Sometimes you need to drill down and get more detail. You can double-click in numbered boxes and drill down or click Higher Resolution or Lower Resolution on the Timeline tab toolbar. Alternatively, you can use the plus and minus keys on the number pad and achieve the same result. Figure 6-43 shows drilling down to get more detail. When you place your cursor and click a square representing a file in the timeline, the contents of that file will appear in the View pane, its location is highlighted in the tree, and the full path appears at the bottom in the GPS area.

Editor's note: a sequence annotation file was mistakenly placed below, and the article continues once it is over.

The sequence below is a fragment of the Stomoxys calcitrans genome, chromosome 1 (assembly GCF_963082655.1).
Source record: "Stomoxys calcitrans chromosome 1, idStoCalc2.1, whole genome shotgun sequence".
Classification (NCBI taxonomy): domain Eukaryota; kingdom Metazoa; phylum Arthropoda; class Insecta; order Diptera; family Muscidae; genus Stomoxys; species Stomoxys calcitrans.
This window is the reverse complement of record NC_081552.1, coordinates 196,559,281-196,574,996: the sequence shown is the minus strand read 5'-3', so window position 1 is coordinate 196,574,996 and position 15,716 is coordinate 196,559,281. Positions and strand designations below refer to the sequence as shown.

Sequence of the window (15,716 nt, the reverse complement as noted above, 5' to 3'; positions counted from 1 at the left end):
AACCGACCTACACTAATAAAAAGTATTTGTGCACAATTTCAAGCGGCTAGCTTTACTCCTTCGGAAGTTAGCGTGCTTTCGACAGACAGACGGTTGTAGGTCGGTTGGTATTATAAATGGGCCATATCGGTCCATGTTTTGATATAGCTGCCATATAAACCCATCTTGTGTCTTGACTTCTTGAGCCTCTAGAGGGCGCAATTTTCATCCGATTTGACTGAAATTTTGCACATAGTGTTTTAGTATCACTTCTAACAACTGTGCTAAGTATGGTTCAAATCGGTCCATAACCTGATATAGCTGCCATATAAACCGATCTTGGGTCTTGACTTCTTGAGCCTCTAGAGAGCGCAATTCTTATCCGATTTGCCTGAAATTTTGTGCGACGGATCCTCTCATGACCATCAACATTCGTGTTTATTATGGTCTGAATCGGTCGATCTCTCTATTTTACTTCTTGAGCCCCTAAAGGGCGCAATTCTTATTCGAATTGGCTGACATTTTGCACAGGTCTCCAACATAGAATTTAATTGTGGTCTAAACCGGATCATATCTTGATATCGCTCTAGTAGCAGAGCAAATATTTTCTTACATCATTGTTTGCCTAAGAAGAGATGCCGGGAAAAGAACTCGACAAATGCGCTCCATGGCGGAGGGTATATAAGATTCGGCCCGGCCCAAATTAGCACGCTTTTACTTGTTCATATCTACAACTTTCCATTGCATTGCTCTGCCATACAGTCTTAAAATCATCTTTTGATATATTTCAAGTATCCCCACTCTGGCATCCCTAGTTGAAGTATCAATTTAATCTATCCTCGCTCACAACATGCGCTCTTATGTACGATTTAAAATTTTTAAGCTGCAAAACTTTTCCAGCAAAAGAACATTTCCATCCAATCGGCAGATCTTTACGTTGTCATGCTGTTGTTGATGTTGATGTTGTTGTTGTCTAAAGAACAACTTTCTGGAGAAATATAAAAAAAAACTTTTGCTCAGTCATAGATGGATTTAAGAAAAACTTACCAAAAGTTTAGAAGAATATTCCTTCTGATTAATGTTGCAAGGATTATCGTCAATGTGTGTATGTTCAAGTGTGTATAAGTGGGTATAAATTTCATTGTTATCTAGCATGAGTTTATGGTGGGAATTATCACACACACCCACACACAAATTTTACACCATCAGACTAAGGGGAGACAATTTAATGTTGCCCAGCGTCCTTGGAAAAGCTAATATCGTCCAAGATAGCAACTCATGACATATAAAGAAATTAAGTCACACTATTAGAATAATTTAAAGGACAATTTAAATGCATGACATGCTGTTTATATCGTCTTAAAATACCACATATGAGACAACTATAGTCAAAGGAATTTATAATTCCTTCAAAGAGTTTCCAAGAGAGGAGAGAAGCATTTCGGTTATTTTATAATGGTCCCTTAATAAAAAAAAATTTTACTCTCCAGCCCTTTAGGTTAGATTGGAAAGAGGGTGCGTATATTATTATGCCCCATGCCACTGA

Figure 6-43: Drilling down and achieving higher resolution in the Timeline view. Each tiny red square represents a file, and placing your cursor on it displays its contents in the View pane, its location in the tree, and its path in the GPS.
Each of the different date and time stamps is separately color-coded. Toggling each one on and off is a quick way to check which color is coming and going as you toggle. You should note that on the Timeline tab toolbar, there is an Options menu. Clicking Options provides you with the color codes, as shown in Figure 6-44, along with the ability to change them if you like. Another option is the ability to manually specify a range for the Timeline view, which is nice if you are looking at a precise period and want to exclude all other data. I encourage you to use this date range filtering tool because you will find it simply works better once you have a range on which to focus your attention.